Mulligan Stew has three interwoven plot lines: the story of Antony Lamont and his struggle to write a novel; the story of Ned Beaumont and Martin Halpin, characters in the novel Lamont is writing; and a third story about the private lives of Beaumont and Halpin when they are not directly employed in Lamont’s novel. The fourteen chapters of Lamont’s novel are interspersed with his and Halpin’s correspondence, journal entries, scrapbook clippings, and articles from magazines.
Lamont struggles to write his fifth novel, Guinea Red (later retitled Crocodile Tears), an absurdist murder mystery. He receives a letter from Roche, who is planning a literature course that might include one of Lamont’s works. Lamont is flattered and offers Roche access to any or all of his work. Lamont’s sister, Sheila, who has been one of his best critics, marries Dermot Trellis, whose novels Lamont considers commercial trash. With remarkable lack of tact, Lamont tells Sheila what he thinks of her husband’s work, then discovers that Dermot knows Roche. He asks Dermot to put in a good word for him, but after the correspondence from Roche grows distant, and Lamont’s work is dropped, Lamont suspects that Dermot has sabotaged him. As Lamont continues to struggle with his novel, his attacks on Dermot become more virulent, and Sheila distances herself from her brother.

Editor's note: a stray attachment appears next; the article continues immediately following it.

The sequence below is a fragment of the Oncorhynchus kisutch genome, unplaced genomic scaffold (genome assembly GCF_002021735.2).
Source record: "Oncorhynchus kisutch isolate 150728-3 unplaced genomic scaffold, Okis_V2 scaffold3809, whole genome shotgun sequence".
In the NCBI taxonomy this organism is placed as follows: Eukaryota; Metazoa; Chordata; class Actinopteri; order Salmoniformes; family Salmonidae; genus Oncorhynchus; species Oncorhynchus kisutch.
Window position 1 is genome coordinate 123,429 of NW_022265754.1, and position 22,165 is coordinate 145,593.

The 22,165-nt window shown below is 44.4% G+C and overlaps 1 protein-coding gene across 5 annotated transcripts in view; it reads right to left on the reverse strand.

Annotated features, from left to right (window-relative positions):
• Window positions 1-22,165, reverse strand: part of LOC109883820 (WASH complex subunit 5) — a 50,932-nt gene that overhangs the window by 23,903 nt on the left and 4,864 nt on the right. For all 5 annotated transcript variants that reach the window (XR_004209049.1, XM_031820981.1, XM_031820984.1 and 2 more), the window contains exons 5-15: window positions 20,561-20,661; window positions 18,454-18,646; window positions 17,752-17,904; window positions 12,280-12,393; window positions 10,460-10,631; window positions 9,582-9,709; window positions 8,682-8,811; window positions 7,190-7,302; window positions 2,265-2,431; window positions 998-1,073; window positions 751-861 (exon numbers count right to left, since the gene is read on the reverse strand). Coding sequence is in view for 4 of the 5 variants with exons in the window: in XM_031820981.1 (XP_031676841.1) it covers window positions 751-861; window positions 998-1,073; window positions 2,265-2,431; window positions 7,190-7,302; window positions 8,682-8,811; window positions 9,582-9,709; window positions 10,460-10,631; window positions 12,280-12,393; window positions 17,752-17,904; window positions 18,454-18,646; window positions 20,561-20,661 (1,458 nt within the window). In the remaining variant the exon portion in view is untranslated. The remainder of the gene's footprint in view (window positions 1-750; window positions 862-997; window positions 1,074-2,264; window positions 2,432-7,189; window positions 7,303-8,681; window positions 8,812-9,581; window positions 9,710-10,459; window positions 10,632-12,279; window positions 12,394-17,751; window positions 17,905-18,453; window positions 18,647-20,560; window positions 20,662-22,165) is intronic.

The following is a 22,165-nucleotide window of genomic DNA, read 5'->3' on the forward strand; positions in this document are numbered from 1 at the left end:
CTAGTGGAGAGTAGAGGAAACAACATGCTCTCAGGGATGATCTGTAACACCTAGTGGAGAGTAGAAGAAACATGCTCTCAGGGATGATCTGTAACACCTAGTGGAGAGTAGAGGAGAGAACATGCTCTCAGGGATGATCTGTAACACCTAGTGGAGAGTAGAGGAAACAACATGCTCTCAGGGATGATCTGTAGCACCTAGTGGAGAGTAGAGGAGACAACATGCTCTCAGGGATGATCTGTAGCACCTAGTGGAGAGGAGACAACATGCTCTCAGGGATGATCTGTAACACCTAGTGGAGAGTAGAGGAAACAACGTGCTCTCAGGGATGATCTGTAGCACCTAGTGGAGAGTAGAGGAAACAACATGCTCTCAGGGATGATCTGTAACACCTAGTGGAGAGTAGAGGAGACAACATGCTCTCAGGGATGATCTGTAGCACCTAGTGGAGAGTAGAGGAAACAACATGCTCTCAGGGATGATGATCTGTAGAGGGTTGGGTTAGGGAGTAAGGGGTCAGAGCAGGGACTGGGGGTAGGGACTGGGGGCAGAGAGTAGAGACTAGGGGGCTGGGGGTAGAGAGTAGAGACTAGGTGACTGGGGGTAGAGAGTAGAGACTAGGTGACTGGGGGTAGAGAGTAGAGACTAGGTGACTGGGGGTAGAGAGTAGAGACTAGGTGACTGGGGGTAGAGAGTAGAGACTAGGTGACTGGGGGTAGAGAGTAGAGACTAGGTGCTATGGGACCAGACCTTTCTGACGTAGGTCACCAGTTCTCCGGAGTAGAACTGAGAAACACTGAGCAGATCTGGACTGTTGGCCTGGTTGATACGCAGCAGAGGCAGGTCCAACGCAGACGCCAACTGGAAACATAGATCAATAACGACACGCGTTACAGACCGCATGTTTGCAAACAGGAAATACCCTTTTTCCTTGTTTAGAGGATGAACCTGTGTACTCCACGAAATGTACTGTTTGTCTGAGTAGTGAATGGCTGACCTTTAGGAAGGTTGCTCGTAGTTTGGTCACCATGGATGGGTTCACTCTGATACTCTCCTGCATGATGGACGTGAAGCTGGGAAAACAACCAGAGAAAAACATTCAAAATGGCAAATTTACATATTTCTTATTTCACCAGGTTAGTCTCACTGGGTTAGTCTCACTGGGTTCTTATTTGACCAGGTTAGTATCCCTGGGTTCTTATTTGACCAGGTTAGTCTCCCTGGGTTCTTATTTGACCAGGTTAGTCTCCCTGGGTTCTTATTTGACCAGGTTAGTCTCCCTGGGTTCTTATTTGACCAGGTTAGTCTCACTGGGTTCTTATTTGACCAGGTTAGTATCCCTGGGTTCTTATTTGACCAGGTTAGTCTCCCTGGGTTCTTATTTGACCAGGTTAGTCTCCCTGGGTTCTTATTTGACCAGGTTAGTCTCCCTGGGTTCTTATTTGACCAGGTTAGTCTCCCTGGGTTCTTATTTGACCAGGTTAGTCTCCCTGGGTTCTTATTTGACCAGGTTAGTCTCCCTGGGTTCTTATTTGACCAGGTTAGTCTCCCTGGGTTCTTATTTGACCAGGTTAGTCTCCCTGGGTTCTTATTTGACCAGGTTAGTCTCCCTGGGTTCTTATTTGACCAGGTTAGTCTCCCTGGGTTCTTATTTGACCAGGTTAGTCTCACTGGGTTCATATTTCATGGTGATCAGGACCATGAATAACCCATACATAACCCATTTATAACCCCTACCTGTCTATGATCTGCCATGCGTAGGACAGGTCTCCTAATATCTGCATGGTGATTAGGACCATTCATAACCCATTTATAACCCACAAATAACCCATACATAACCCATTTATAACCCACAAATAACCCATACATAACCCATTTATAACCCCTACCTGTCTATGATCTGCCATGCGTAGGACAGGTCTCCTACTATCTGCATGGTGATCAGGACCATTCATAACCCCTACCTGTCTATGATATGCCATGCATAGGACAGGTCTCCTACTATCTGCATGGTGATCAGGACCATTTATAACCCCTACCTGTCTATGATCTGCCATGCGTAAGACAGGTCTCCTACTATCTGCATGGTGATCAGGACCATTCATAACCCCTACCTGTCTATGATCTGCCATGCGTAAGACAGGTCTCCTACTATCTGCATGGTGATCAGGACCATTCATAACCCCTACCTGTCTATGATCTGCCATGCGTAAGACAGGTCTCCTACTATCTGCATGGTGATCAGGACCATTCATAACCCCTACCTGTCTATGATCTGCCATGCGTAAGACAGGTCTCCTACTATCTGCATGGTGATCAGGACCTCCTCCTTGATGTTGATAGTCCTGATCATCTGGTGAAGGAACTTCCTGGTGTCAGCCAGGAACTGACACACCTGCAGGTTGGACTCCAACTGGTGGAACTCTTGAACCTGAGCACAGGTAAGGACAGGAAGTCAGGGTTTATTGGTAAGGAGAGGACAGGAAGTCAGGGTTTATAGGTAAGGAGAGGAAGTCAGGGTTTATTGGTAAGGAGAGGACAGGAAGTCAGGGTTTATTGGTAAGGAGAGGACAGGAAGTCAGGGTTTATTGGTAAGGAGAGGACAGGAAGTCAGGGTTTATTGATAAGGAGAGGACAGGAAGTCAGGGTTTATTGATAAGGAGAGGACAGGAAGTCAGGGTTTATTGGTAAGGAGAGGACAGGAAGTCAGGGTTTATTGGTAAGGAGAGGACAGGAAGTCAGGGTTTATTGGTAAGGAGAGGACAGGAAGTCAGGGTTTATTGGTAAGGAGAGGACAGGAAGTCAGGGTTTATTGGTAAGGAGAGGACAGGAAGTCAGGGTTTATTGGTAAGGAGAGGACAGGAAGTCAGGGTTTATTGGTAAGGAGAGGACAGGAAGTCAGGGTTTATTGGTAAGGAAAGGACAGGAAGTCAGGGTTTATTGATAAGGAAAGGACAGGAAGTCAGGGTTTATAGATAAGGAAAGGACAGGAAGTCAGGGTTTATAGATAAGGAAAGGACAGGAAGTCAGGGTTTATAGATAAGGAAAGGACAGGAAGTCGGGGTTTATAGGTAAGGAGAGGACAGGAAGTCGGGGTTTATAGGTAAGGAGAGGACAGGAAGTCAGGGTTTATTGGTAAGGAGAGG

Lamont becomes desperate as his new novel grows in directions he never anticipated. Letters to a poetess of bawdy verse whom he has tried to seduce and to his former mistress illustrate just how divorced he is from reality. At the end of his story, Lamont is...
(The entire section is 677 words.)